Praised by the jury for writing a book "that Canadians, both inside and outside of government, should read with a sense of urgency," Donald J. Savoie was awarded the 2015 Donner Prize on Wednesday.
He received the $50,000 prize for his book What Is Government Good At?: A Canadian Answer.
Although Savoie was a finalist on three previous occassions – in 1999, 2001 and 2006 – this marks the first time he has won the Donner, one of Canada's richest non-fiction awards, which was established in 1998 to celebrate "excellence and innovation in Canadian public policy thinking, writing and research."
The author of more than 40 books, Savoie is also the Canada Research Chair in Public Administration and Governance at the University of Moncton and an Officer of the Order of Canada.
This year's jury was composed of former Liberal MP and cabinet minister A. Anne McLellan; McGill professor Jean-Marie Dufour; economist Peter George; Senator V. Peter Harder; and Jennifer Jeffs, a former president of the Canadian International Council.
"Savoie draws clear distinctions between what government is good at, largely those things it is uniquely placed to deliver – and a much longer list of things at which government is not good," said the jury in their citation. "Savoie makes a strong case that government must focus on its strengths or potentially risk losing those responsibilities to other actors. In the name of increased transparency and accountability, Savoie believes we have disempowered the public service and have created a risk-averse and demoralized group of public servants."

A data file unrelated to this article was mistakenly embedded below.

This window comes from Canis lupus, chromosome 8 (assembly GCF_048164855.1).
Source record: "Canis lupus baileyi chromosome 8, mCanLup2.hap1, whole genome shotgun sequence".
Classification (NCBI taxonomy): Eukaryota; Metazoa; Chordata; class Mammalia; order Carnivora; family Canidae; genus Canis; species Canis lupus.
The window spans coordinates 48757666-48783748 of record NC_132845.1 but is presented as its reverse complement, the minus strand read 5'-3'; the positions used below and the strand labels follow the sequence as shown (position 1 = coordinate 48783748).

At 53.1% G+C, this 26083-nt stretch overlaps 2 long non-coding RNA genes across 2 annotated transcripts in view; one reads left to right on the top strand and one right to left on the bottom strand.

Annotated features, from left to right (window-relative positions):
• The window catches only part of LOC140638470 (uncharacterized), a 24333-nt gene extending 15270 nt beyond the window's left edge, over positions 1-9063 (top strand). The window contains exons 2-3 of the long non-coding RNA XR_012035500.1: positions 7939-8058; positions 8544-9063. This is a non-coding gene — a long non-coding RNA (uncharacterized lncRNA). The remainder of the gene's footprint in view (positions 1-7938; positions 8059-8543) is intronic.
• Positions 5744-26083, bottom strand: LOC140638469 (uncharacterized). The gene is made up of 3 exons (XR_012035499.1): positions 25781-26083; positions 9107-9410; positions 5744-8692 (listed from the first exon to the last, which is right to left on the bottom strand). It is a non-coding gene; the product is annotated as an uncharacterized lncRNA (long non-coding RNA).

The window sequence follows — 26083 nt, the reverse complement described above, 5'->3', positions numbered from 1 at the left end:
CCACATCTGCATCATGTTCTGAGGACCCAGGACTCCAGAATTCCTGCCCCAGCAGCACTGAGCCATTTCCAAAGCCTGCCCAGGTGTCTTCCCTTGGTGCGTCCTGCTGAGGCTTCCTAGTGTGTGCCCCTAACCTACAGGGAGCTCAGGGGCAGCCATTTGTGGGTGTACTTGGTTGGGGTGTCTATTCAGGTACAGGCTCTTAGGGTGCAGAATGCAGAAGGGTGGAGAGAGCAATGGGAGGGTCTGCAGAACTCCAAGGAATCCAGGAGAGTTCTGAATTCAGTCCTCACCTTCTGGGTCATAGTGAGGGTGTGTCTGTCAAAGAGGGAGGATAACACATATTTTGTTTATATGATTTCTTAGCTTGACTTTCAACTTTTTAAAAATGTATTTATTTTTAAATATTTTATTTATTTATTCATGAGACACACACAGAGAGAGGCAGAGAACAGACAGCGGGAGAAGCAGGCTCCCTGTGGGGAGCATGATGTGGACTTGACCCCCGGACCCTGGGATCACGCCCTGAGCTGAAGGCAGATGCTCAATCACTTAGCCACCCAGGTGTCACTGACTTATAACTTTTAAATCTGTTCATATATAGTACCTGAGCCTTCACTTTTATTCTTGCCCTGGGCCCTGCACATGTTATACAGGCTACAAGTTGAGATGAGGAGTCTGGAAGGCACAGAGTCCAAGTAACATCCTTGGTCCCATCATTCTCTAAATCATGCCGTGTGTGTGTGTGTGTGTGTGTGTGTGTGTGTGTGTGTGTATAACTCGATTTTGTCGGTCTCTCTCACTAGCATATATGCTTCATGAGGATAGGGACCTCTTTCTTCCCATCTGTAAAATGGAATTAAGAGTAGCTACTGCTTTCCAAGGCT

The other finalists, who each receive $7,500, were Greg Poelzer and Ken S. Coates for From Treaty Peoples to Treaty Nation: A Road Map for All Canadians; Marq de Villiers for Back to the Well: Rethinking the Future of Water; Robert Lacroix and Louis Maheu for Leading Research Universities in a Competitive World, translated by Paul Klassen; and David Mulroney for Middle Power, Middle Kingdom: What Canadians Need to Know About China in the 21st Century.